I love what Jesus says over and over again, “Be not afraid,” eight times in the New Testament. When I was a little boy, we were told the story of the disciples in the boat. They’re on the boat and the waves are rocking and rolling, and they’re scared. But then they see Jesus coming, walking on the water, and he says to them, “It is I. Be not afraid.”
Kanye West draws upon the storied history of black communal worship and gospel music.
And yet, despite these positive global examples, our situation in the United States is not unique. There are autocratic would-be strong men all over the world. They're rising, and none of them are known to practice servant leadership. They’re known as corrupt. They’re known as unprincipled. They’re known as perpetual liars. They’re known as people who are serving themselves, people who are serving their own wealth and power, but not serving those around them. And while we are in a time where this authoritarian style is on the rise, it’s as old as humanity itself.
It's impossible to use the language of lynching without calling to mind horrors like those visited upon George Taylor.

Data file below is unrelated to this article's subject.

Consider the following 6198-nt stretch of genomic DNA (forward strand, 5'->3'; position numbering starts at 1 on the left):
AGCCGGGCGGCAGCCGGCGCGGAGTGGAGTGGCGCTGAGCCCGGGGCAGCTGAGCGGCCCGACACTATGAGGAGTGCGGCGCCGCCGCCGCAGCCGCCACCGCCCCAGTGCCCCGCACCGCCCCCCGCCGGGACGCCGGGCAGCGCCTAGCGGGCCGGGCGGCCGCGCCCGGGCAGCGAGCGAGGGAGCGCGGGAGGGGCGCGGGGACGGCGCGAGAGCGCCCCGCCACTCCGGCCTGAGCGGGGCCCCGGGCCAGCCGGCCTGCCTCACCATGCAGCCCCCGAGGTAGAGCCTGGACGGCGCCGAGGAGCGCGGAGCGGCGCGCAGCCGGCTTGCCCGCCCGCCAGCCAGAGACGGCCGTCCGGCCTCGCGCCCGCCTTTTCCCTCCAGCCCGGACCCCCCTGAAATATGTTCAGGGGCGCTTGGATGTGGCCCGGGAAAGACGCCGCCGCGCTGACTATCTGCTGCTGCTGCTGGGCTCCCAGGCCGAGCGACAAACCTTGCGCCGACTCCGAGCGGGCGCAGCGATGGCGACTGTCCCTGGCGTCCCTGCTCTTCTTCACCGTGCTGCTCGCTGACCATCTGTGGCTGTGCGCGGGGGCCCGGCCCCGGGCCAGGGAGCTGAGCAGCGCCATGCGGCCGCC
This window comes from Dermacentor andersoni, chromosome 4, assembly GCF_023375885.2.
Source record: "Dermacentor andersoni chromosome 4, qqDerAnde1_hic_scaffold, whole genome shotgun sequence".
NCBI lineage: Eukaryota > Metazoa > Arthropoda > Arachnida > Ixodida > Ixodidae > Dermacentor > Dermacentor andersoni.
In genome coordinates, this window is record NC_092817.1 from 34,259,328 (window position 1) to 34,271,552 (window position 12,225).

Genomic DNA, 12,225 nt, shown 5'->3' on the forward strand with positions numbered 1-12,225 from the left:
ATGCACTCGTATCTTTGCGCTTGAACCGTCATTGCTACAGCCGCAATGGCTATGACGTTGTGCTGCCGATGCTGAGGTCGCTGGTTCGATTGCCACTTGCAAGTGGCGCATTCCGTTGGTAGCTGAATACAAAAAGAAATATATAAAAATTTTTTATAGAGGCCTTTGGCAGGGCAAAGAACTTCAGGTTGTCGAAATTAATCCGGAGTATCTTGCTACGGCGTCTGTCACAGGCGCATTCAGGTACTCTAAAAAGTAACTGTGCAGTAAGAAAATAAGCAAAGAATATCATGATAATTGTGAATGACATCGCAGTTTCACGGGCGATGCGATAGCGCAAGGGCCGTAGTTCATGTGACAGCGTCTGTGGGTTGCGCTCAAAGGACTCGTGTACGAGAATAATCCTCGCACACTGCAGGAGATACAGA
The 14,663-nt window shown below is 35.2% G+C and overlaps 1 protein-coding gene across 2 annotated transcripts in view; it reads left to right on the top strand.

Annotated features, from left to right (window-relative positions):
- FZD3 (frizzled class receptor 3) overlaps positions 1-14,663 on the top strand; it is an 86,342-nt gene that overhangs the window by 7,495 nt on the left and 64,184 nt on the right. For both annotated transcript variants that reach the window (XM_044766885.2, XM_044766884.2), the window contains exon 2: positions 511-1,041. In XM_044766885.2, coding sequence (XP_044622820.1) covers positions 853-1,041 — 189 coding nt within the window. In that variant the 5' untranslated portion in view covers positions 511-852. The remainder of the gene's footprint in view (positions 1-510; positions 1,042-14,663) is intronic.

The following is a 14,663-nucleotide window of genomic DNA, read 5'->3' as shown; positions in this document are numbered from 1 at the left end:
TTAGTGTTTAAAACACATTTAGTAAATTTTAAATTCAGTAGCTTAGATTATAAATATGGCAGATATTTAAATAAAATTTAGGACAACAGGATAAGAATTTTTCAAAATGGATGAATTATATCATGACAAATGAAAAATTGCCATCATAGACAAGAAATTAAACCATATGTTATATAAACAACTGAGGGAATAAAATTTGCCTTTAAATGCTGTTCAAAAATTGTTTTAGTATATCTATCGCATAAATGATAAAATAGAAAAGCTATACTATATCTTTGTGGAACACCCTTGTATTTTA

R&B singer Fantasia recently advised women to "let your man lead the way."
I have the right degrees from the right institution and I hold the right theological positions. I’m an inerrantist, I hold to the Baptist Faith and Message 2000, and I am gravely concerned that our history of political maneuvering has cloaked a love for power in the language of right theology.
Autocrats and strongmen all over the world attack the free press and the idea of objective truth because they want you only to be able to listen to their truth. As Trump always puts it, “Believe me.” It's a way of governing that holds people captive because they depend on the strongman to tell them what the truth is. So when you take away the truth, you are purposely trying to take away people’s freedom.
This challenge to dismantle white supremacy and build a beloved community is one that white Christians need to undertake for the sake of their own obedience to God. Those of us who are white need to realize that this challenge and calling isn't for other people. It isn't for people of color who white people need to help.
As people of faith, our blood should boil when we hear people try to say our God is for marriage segregation.
Most everyone I grew up with near Goodman Street in northeast Rochester attended Corpus Christi. A post-Vatican II parish complete with folk group and food pantry to help a neighborhood of mostly single mothers, the church was a rare source of sustenance and light. Still, by the time we hit our twenties, most of us had escaped the urban neighborhood and along with it, left the church. I returned a few years ago — first for Christmas Mass, then to interview a parishioner for a story, and then for no good reason at all. This unmoored me. Even as I sang the Psalm, I surveyed the rows of empty pews.